We have previously written at length about some of the leaks and rumours regarding the Amazon Fire smartphone. Now with the device finally officially debuted by Amazon, most of these assumptions have turned out to be true. With that in mind, lets take a look at the phone itself.
Simply put, the Fire phone is not a stand out when it comes to design. Resembling in many ways the long slab-like screen of the Galaxy S2 or some of the earlier iterations of the iPhone, Amazon is clearly not aiming to win any awards for design innovation. The most notable features of the phone on first glance are the 4 cameras located in the corners of the phone (we will get to their function later) and the absence of physical ‘back’ and ‘menu’ buttons on the phone’s front.
Similarly, the Fire does not pack any heavy punches when it comes to hardware. While not underpowered, the phone is nonetheless running a distinctly middle of the road chipset . The screen is a 4.7 inch IPS display with a 1280 x 720 pixel (315ppi) HD resolution, which does not feature unique “3D” abilities as was previously rumoured. Powering the phone is a Qualcomm 800 2.2GHz processor, 2GB of Ram and a 2400mAh battery pack.
Other hardware features include a 13MP front facing camera, as well as 4 infrared depth imaging cameras located in the four corners of the phone. In addition to this, the phone is equipped with Dolby Surround speakers, which should enable loud and clear audio playback.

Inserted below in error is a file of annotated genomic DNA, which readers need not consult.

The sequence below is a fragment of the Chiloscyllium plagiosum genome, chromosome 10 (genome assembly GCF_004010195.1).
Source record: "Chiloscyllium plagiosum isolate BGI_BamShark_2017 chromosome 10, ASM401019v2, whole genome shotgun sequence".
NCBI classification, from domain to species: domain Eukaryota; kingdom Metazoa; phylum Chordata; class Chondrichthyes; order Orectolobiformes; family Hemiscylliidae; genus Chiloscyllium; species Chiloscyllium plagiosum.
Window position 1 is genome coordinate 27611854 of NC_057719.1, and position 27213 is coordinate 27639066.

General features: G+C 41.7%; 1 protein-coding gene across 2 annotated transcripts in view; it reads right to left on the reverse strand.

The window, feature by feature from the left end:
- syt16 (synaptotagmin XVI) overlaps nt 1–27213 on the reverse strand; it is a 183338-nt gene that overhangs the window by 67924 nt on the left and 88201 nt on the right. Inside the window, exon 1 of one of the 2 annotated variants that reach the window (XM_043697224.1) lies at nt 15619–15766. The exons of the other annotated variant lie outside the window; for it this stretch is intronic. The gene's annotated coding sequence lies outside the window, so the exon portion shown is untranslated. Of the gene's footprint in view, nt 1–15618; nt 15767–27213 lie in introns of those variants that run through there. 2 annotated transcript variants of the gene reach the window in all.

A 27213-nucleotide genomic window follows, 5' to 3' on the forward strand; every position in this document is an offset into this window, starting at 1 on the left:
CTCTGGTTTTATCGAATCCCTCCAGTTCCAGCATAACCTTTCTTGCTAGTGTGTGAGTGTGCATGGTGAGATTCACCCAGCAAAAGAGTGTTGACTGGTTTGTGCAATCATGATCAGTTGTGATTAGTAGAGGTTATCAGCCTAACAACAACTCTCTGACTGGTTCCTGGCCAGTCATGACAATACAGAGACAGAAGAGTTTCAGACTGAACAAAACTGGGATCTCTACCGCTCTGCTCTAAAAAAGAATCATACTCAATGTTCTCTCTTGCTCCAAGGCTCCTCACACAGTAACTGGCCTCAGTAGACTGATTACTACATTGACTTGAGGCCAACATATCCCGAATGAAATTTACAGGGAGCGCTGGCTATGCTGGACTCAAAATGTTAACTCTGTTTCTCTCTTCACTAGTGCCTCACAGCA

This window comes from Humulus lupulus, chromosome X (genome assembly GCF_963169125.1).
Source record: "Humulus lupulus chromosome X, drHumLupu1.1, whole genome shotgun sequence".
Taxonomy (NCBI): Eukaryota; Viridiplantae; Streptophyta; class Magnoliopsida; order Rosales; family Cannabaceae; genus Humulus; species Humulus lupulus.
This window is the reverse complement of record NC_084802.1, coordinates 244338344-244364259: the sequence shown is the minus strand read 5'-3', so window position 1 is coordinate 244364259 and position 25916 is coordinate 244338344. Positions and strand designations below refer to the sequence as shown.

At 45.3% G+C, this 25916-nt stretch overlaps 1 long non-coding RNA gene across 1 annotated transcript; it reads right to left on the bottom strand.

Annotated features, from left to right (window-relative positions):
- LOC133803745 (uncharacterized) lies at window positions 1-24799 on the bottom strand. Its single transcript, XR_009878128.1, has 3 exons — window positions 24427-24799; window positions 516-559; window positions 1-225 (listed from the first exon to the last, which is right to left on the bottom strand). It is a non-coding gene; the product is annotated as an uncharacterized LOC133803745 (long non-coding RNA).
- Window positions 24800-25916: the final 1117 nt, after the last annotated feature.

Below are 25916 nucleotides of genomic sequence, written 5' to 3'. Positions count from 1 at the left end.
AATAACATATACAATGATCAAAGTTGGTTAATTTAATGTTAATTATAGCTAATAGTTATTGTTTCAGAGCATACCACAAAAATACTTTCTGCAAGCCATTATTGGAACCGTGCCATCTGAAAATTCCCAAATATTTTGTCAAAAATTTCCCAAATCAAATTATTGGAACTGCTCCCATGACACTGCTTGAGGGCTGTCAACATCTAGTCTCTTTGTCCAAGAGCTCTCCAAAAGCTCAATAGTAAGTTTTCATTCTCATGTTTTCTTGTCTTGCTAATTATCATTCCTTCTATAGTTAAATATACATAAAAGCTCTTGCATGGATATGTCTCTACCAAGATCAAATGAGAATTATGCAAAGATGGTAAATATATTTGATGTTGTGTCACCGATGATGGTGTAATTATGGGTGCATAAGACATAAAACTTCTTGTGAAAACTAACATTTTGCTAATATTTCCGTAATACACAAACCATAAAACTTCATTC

While these specifications do not make the Fire interesting, it is its unique software capabilities which make it truly innovative. The most interesting of these, and indeed the one Amazon spent the most time discussing at its keynote, was its Dynamic Perspective 3D effects. While this technology is not true 3D in the sense that it is not a hologram, and the image in not actually projected in depth, it gives viewers the sense that they are viewing images in three dimensions inside the phone screen.
To make this possible, Amazon implements the four infrared depth-sensing cameras we spoke of earlier, to determine the position of a user's eyes at any given time. With this information, the phone then approximates what angle the user is viewing the phone from, and then displays an image which moves with the users eyes, using an optical illusion to give them the impression they are viewing a 3D object.
Another interesting software feature of the Fire is Firefly. The program allows a user to view objects with the phone’s camera, and then find out if it is listed on Amazon. Such a feature could revolutionize online shopping by giving customers the ability to easily determine where a product is available should they see something which interests them. It shows one of the ways which Amazon is trying to bring its e-Commerce expertise to a mobile device, by seamlessly integrating shopping into the user experience.
A final unique element to the Fire phone is Amazon’s so-called ‘MayDay’ service. This feature enables users of the phone to have access to round the clock, 24/7 365 days a year technical support. This support comes in the form of dedicated consultants who are there to help a user with any problems which they may be having with the phone or any other Amazon products on offer.
The Amazon Fire will initially be offered in 2 models, one with 32GB of storage, and the other with a larger 64GB. Upon release, the phone will be exclusively available for $199 on an AT&T contract in the United States. One of the major benefits of this contract is the inclusion of membership to Amazon’s Prime service, which gives the user access to a vast array of media content.
With all the in mind, the question remains, will all of these features really be enough to give Amazon a kick start into their entry into the smartphone market?
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